"The 34th Squadron has a proud heritage dating back to World War II. Each generation has passed on in some manner a little of the history that was theirs. During the Vietnam War, the squadron was based at Korat Royal Thai Air Base and flew combat missions over North Vietnam and Laos to support the attainment of our nation’s goals. The 34th was equipped with the F-105 from early 1966 through September of 1968. The assigned tour for aircrews was one year or 100 combat missions over North Vietnam, whichever came first. The 100 missions in minimum time was a great incentive for the pilots and most finished 100 missions in six to eight months."
"The 34th had a unique tradition to celebrate the completion of the Magic100 missions. Upon return to base, most were likely to make a high-speed flyby and do a couple of rolls before landing. After the landing roll out and exit from the runway, the pilot deployed his “basket” refueling probe and was met by an escort of fire trucks and follow-me vehicles that ignited colorful flares while accompanying him to the parking spot. There awaited a party of greeters that could include the wing & squadron commanders; however, the most important greeter was a beautiful Thai waitress from the officers club who gave you a pineapple and draped the 100 missions scarf around your neck. The hollowed-out pineapple was filled with an exotic liquid that would constitute your drink for the rest of the day/night. You were then carted off and unceremoniously tossed into the swimming pool with the scarf. The celebration would continue at the officers club. When you entered the O’club you were obligated to ring the brass bell to declare that drinks for the bar patrons were on you."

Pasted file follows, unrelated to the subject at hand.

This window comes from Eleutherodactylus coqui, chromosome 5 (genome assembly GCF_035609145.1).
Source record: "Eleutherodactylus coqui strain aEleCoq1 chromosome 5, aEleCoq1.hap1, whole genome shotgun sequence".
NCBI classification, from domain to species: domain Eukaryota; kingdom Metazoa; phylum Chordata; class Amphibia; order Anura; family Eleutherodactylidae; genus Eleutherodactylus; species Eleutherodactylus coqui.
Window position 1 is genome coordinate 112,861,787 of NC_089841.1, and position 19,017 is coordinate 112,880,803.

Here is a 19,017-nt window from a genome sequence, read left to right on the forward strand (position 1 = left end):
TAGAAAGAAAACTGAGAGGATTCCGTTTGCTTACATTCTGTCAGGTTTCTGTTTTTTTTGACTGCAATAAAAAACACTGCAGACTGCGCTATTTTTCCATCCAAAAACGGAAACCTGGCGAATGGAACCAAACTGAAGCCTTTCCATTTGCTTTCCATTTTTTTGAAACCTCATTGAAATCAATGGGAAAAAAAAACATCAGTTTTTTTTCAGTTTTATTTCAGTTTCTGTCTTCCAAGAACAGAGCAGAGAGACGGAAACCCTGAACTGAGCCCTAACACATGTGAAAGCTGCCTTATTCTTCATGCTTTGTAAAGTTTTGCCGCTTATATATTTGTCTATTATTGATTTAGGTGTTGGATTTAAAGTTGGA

"Before the 34th transitioned to F-4s, 101 pilots had made it through 100 combat missions over North Vietnam in the beloved “THUD”. The scarf was returned to the states and presented to the Air Force Museum at Wright Patterson AFB. It is to become an integral part of a Southeast Asia display at the museum. It is very fragile after some forty years and many dunks into the swimming pool. A museum curator displayed the scarf, under glass, at our reunion banquet at Wright Patterson AFB in 2005. Segmented pictures were taken to capture all the names on the scarf. A search was then made to locate all the pilots whose names were on the scarf. Sixteen were confirmed deceased and another 16 could not be found."
"We Thud Drivers feel very honored that the present generation of Rams has paid homage to our generation by the display of historical items from our Korat days. Therefore, we had the replica scarf made to present to the squadron as a token of our appreciation for hosting us for a great reunion at Hill AFB June 16-18, 2006."